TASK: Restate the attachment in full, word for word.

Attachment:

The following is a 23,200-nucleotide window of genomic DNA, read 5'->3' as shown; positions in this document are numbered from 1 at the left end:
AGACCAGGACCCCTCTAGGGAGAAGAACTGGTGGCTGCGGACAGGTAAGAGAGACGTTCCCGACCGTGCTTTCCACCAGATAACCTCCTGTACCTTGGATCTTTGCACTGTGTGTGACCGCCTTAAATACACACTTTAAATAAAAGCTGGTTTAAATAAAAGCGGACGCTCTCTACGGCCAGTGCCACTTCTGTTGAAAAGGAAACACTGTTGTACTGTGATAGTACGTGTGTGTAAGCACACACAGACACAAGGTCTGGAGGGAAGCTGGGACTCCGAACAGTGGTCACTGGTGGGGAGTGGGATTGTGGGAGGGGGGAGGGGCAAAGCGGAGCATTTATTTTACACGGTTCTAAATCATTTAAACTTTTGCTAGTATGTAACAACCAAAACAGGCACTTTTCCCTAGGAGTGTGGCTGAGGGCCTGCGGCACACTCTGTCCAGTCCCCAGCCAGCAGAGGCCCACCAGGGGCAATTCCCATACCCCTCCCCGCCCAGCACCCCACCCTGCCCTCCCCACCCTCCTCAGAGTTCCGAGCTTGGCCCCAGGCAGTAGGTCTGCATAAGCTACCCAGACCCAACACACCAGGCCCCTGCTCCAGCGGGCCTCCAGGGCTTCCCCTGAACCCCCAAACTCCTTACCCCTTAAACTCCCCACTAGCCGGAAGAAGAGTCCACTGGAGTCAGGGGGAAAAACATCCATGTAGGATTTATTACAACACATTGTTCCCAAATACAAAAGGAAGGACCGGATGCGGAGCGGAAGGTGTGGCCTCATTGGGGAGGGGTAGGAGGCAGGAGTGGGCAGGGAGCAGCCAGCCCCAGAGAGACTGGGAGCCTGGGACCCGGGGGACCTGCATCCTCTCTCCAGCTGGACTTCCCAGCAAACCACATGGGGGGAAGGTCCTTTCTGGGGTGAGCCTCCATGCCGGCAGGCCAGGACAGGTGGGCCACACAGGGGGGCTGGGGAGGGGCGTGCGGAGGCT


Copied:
The following is a 23,200-nucleotide window of genomic DNA, read 5'->3' as shown; positions in this document are numbered from 1 at the left end:
AGACCAGGACCCCTCTAGGGAGAAGAACTGGTGGCTGCGGACAGGTAAGAGAGACGTTCCCGACCGTGCTTTCCACCAGATAACCTCCTGTACCTTGGATCTTTGCACTGTGTGTGACCGCCTTAAATACACACTTTAAATAAAAGCTGGTTTAAATAAAAGCGGACGCTCTCTACGGCCAGTGCCACTTCTGTTGAAAAGGAAACACTGTTGTACTGTGATAGTACGTGTGTGTAAGCACACACAGACACAAGGTCTGGAGGGAAGCTGGGACTCCGAACAGTGGTCACTGGTGGGGAGTGGGATTGTGGGAGGGGGGAGGGGCAAAGCGGAGCATTTATTTTACACGGTTCTAAATCATTTAAACTTTTGCTAGTATGTAACAACCAAAACAGGCACTTTTCCCTAGGAGTGTGGCTGAGGGCCTGCGGCACACTCTGTCCAGTCCCCAGCCAGCAGAGGCCCACCAGGGGCAATTCCCATACCCCTCCCCGCCCAGCACCCCACCCTGCCCTCCCCACCCTCCTCAGAGTTCCGAGCTTGGCCCCAGGCAGTAGGTCTGCATAAGCTACCCAGACCCAACACACCAGGCCCCTGCTCCAGCGGGCCTCCAGGGCTTCCCCTGAACCCCCAAACTCCTTACCCCTTAAACTCCCCACTAGCCGGAAGAAGAGTCCACTGGAGTCAGGGGGAAAAACATCCATGTAGGATTTATTACAACACATTGTTCCCAAATACAAAAGGAAGGACCGGATGCGGAGCGGAAGGTGTGGCCTCATTGGGGAGGGGTAGGAGGCAGGAGTGGGCAGGGAGCAGCCAGCCCCAGAGAGACTGGGAGCCTGGGACCCGGGGGACCTGCATCCTCTCTCCAGCTGGACTTCCCAGCAAACCACATGGGGGGAAGGTCCTTTCTGGGGTGAGCCTCCATGCCGGCAGGCCAGGACAGGTGGGCCACACAGGGGGGCTGGGGAGGGGCGTGCGGAGGCT